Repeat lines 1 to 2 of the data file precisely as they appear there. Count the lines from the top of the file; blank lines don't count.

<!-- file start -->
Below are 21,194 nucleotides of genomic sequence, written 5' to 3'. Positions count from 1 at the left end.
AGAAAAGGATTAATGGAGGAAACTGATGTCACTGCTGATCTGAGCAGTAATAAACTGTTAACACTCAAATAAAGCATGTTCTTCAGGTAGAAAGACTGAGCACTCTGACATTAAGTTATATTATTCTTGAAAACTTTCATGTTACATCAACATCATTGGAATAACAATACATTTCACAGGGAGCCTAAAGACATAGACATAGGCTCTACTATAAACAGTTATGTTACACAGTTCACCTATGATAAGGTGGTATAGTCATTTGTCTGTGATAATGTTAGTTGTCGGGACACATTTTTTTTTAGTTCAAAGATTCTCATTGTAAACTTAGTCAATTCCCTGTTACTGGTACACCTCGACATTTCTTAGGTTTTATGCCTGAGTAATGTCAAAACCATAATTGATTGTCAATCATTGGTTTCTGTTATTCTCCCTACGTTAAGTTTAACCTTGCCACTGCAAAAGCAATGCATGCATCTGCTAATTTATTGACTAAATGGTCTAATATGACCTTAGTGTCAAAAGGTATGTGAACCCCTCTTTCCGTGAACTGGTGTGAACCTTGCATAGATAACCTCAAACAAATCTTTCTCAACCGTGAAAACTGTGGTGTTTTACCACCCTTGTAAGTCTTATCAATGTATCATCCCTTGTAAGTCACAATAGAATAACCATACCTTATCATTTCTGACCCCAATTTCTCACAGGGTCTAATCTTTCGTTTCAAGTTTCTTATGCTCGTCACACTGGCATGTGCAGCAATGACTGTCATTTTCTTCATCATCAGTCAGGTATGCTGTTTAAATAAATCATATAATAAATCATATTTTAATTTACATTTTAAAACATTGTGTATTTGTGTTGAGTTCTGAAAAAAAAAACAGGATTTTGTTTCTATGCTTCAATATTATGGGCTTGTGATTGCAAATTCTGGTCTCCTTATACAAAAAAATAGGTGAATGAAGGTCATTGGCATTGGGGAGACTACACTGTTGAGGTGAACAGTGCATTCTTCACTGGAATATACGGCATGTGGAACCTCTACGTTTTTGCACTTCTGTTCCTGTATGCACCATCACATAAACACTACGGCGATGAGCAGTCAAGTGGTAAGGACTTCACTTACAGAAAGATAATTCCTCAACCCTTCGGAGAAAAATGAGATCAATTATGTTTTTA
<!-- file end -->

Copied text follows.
Below are 21,194 nucleotides of genomic sequence, written 5' to 3'. Positions count from 1 at the left end.
AGAAAAGGATTAATGGAGGAAACTGATGTCACTGCTGATCTGAGCAGTAATAAACTGTTAACACTCAAATAAAGCATGTTCTTCAGGTAGAAAGACTGAGCACTCTGACATTAAGTTATATTATTCTTGAAAACTTTCATGTTACATCAACATCATTGGAATAACAATACATTTCACAGGGAGCCTAAAGACATAGACATAGGCTCTACTATAAACAGTTATGTTACACAGTTCACCTATGATAAGGTGGTATAGTCATTTGTCTGTGATAATGTTAGTTGTCGGGACACATTTTTTTTTAGTTCAAAGATTCTCATTGTAAACTTAGTCAATTCCCTGTTACTGGTACACCTCGACATTTCTTAGGTTTTATGCCTGAGTAATGTCAAAACCATAATTGATTGTCAATCATTGGTTTCTGTTATTCTCCCTACGTTAAGTTTAACCTTGCCACTGCAAAAGCAATGCATGCATCTGCTAATTTATTGACTAAATGGTCTAATATGACCTTAGTGTCAAAAGGTATGTGAACCCCTCTTTCCGTGAACTGGTGTGAACCTTGCATAGATAACCTCAAACAAATCTTTCTCAACCGTGAAAACTGTGGTGTTTTACCACCCTTGTAAGTCTTATCAATGTATCATCCCTTGTAAGTCACAATAGAATAACCATACCTTATCATTTCTGACCCCAATTTCTCACAGGGTCTAATCTTTCGTTTCAAGTTTCTTATGCTCGTCACACTGGCATGTGCAGCAATGACTGTCATTTTCTTCATCATCAGTCAGGTATGCTGTTTAAATAAATCATATAATAAATCATATTTTAATTTACATTTTAAAACATTGTGTATTTGTGTTGAGTTCTGAAAAAAAAAACAGGATTTTGTTTCTATGCTTCAATATTATGGGCTTGTGATTGCAAATTCTGGTCTCCTTATACAAAAAAATAGGTGAATGAAGGTCATTGGCATTGGGGAGACTACACTGTTGAGGTGAACAGTGCATTCTTCACTGGAATATACGGCATGTGGAACCTCTACGTTTTTGCACTTCTGTTCCTGTATGCACCATCACATAAACACTACGGCGATGAGCAGTCAAGTGGTAAGGACTTCACTTACAGAAAGATAATTCCTCAACCCTTCGGAGAAAAATGAGATCAATTATGTTTTTA